[This is a fifth post in a series of seven answering ”What does Improv Give us?”]
[Preface – know that this is not ”improving” but ”improving”]
It’s a Monday night in June and ten adults and two middle-schoolers gather in the Adult Ed room at the north end of our church building. There are nervous chuckles, as many people gathered are stepping outside (for some WAY outside) of their comfort zone. We are coming together for the first of four improv classes that I’m facilitating on Monday evenings. I started taking improv classes at our local theater – The Upfront – five years ago and it’s transformed my life. As often happens, it’s hard for me to keep such things to myself.
We come from ten different households, with various things going on in our lives, so we start our classes with warm up games that help us get in sync with each other, get on the same page, and get in the flow. And we realize experientially that this is a safe place to fail, because we expect it and in fact celebrate it. As Tina Fey puts it, “[with improv] there are no mistakes, only opportunities.”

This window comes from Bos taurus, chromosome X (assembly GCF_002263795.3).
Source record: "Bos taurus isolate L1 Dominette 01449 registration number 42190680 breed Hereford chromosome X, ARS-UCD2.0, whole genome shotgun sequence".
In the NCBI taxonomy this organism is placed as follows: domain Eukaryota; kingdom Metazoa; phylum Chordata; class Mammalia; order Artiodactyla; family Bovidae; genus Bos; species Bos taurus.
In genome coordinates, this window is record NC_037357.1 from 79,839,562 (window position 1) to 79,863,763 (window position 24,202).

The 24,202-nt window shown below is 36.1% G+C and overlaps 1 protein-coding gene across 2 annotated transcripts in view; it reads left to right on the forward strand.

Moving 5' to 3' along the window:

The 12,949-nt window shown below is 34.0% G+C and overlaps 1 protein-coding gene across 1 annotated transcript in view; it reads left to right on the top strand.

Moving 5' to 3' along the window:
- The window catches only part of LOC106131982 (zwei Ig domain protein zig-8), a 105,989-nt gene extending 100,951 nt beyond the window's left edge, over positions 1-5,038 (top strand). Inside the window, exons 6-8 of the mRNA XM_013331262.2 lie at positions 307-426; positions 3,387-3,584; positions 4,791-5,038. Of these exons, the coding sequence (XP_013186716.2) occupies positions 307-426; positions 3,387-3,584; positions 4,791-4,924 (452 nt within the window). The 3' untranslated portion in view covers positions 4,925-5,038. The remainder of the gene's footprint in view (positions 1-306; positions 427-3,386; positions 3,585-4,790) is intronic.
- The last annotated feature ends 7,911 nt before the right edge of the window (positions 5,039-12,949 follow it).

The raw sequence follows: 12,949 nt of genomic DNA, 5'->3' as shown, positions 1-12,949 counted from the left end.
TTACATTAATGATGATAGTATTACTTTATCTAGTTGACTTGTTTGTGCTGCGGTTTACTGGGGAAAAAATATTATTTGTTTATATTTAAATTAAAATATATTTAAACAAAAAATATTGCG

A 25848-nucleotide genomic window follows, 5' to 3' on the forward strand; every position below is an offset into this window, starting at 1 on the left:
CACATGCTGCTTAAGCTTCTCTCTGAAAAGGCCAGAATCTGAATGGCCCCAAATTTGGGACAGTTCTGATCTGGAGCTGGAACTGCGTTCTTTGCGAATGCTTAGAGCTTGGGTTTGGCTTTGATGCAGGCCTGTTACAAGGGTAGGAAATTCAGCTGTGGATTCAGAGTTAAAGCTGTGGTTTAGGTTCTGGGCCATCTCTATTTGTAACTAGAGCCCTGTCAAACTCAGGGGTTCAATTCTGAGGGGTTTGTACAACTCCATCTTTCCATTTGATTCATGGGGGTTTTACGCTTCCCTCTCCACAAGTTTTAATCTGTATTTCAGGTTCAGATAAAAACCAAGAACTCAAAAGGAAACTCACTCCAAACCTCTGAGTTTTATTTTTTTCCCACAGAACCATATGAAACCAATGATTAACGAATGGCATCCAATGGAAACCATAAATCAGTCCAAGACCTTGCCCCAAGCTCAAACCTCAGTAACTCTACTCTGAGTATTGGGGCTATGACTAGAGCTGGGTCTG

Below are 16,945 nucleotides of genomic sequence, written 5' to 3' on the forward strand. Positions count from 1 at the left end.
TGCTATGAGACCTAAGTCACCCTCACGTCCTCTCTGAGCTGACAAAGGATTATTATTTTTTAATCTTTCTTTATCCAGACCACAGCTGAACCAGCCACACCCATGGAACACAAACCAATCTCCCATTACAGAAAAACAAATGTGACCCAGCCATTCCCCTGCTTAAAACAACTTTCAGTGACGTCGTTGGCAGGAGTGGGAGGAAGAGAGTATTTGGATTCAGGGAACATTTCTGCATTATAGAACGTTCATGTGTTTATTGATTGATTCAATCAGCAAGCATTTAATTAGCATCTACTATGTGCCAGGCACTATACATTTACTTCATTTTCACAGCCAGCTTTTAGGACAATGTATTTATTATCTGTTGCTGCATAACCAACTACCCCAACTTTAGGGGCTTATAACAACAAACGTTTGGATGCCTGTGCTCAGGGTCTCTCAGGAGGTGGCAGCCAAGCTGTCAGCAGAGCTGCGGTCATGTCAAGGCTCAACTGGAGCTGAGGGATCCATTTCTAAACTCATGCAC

A lot of introductory improv is not about being on stage, but are rather simple games that enable us to learn in our bodies what it feels like to say YES to others, and to receive a YES from others; to support others, and be supported by them.
We enjoyed our time together, and we learned and gained a great deal. After four two-hour classes, here’s a taste of what the participants of our class at Christ the Servant Lutheran Church experienced:
I enjoyed the opportunity to connect with other members of my church family… and to learn how to develop trust with others in a non-threatening environment.
I gained a lot of knowledge that I can use in later times. And I also gained quite a lot of friends…That was probably the best part. – Ryder
I gained courage, fearlessness in a group, the power of YES, which restored my natural humor and creativity which I hid, even from myself in dark times. – Shari
I feel like I gained some more control over that inner critic, and I also became a lot more aware of offers and when offers come and that how I respond to them is a choice. And I also…got a little more comfortable with the idea of not needing a plan.